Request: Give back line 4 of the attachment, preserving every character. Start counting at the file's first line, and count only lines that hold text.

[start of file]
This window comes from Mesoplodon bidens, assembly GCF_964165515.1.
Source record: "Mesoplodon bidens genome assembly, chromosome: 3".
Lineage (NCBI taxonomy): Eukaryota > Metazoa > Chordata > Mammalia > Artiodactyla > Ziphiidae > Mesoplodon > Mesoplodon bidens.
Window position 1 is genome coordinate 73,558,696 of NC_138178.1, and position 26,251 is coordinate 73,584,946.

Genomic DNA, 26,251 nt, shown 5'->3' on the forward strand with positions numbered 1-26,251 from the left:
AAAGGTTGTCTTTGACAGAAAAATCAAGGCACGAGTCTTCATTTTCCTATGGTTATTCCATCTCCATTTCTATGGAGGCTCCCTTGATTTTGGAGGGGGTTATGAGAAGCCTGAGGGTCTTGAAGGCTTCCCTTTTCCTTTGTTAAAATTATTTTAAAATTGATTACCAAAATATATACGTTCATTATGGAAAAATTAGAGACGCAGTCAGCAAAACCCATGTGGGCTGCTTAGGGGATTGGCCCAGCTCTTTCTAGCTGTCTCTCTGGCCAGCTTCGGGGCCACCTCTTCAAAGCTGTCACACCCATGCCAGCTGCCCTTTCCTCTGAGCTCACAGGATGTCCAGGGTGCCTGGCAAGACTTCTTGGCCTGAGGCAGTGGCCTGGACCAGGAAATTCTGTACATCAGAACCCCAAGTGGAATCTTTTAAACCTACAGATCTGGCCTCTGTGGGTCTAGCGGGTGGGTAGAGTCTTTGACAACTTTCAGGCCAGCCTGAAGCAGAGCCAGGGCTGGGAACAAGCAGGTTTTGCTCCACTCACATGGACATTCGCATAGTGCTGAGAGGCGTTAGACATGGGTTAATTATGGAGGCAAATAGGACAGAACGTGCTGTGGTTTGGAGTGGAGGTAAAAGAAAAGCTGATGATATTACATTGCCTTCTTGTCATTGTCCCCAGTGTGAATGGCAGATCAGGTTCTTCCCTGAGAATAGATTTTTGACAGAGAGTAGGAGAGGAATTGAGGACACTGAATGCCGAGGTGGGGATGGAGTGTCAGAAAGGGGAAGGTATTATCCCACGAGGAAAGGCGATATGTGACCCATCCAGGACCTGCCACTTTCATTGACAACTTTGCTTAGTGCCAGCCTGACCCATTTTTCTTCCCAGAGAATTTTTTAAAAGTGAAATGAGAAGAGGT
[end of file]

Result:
Window position 1 is genome coordinate 73,558,696 of NC_138178.1, and position 26,251 is coordinate 73,584,946.